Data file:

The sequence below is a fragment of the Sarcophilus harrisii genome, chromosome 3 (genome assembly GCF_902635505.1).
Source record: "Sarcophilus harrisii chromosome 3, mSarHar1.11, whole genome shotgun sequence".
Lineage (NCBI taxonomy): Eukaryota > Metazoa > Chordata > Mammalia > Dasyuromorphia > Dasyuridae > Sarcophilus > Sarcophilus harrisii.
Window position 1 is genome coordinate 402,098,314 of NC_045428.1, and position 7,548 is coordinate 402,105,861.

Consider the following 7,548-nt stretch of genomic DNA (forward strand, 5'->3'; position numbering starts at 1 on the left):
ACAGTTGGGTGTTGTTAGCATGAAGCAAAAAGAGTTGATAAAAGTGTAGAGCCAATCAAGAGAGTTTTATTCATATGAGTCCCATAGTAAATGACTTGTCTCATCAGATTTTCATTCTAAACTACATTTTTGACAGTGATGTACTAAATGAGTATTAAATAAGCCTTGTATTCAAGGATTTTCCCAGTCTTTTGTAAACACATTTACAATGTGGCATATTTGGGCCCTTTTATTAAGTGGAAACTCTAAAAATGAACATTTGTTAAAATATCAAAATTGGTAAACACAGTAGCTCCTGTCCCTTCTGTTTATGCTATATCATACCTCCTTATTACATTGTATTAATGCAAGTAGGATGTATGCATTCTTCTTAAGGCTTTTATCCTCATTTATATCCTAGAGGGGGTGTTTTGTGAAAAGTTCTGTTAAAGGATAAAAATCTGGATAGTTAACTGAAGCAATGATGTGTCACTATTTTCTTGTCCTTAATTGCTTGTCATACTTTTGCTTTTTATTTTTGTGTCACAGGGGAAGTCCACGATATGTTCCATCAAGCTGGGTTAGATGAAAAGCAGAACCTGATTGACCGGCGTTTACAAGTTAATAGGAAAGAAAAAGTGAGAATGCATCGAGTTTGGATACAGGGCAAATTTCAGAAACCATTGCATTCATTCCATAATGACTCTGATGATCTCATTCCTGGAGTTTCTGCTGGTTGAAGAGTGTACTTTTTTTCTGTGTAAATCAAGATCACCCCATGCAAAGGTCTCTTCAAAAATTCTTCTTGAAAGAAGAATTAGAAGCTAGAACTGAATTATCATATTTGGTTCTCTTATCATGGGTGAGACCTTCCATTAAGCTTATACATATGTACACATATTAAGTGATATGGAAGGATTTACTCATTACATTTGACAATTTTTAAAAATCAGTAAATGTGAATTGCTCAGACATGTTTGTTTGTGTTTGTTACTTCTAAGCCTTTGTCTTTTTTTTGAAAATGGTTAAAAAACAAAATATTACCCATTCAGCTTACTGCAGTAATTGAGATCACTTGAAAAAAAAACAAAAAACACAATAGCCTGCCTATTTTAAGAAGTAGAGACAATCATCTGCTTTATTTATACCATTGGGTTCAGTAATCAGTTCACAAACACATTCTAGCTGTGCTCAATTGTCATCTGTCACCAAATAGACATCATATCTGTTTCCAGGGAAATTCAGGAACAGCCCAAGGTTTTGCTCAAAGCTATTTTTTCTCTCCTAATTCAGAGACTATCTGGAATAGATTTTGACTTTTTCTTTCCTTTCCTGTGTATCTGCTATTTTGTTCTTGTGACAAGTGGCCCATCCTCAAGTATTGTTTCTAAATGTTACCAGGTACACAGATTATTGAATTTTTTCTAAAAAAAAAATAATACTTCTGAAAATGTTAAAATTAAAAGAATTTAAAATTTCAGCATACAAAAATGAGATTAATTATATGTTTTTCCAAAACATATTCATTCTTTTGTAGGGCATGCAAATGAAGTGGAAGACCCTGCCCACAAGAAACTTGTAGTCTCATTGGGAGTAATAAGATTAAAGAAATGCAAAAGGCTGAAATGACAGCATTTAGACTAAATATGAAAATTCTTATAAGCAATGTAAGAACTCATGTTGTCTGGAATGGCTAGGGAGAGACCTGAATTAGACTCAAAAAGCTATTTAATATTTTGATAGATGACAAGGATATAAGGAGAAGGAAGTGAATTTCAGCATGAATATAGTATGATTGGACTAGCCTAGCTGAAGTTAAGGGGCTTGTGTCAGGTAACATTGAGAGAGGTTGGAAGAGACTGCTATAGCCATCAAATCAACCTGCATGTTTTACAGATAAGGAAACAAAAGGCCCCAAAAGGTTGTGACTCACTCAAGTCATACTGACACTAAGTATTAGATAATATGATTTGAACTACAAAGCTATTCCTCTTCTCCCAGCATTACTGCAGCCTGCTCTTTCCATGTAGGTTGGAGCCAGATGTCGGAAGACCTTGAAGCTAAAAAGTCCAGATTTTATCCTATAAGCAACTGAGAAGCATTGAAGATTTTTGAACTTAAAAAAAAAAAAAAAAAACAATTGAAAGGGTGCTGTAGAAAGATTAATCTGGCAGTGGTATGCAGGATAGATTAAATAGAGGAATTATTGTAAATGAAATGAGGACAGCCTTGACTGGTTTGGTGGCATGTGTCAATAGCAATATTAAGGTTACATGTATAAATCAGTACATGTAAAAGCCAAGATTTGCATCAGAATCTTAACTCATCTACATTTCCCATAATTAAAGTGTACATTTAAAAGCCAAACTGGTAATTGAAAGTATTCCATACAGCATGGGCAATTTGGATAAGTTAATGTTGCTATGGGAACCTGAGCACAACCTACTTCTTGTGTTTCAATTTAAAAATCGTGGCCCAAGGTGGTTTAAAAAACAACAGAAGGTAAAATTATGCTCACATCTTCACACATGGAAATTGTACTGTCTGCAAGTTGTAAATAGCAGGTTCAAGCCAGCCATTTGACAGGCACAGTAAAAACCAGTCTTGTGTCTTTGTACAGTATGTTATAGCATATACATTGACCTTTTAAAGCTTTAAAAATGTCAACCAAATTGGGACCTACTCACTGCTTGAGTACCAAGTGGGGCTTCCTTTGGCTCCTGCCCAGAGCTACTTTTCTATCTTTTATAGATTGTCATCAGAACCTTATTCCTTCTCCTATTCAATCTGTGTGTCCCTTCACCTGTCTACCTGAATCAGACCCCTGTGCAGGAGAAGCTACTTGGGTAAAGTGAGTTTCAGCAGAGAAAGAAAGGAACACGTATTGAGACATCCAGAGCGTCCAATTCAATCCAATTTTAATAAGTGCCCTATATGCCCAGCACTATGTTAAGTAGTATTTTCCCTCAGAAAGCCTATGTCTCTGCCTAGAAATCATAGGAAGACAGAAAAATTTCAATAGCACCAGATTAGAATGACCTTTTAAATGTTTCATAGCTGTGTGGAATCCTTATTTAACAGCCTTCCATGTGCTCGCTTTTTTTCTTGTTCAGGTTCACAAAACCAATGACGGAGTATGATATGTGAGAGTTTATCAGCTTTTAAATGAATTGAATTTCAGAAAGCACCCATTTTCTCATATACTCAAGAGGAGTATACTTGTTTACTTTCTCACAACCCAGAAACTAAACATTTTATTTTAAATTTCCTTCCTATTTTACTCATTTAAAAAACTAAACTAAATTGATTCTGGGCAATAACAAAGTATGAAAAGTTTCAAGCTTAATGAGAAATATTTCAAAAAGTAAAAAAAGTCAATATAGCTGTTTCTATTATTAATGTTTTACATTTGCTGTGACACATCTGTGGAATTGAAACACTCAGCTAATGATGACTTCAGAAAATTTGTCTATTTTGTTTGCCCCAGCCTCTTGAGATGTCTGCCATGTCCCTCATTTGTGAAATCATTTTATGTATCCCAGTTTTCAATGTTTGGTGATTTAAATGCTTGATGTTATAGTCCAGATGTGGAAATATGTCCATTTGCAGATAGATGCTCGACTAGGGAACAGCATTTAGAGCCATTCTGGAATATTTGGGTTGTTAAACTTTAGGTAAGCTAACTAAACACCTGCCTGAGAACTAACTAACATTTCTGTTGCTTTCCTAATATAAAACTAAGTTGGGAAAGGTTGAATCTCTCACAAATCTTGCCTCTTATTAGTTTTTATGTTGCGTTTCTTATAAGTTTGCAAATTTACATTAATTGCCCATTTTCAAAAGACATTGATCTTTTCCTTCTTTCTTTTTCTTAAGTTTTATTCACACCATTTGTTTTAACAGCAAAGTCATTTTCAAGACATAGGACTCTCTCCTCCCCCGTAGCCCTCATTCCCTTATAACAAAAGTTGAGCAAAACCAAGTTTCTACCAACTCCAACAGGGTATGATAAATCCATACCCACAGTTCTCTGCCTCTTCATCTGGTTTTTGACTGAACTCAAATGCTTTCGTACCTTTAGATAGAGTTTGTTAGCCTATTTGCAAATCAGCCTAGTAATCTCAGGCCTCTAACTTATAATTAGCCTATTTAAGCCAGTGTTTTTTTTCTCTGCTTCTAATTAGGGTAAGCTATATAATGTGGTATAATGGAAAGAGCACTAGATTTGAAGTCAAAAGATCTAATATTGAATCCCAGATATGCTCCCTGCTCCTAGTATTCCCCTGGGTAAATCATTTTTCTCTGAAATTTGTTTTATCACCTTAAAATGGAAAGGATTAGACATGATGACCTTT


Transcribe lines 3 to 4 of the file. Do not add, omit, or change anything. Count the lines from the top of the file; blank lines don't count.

Lineage (NCBI taxonomy): Eukaryota > Metazoa > Chordata > Mammalia > Dasyuromorphia > Dasyuridae > Sarcophilus > Sarcophilus harrisii.
Window position 1 is genome coordinate 402,098,314 of NC_045428.1, and position 7,548 is coordinate 402,105,861.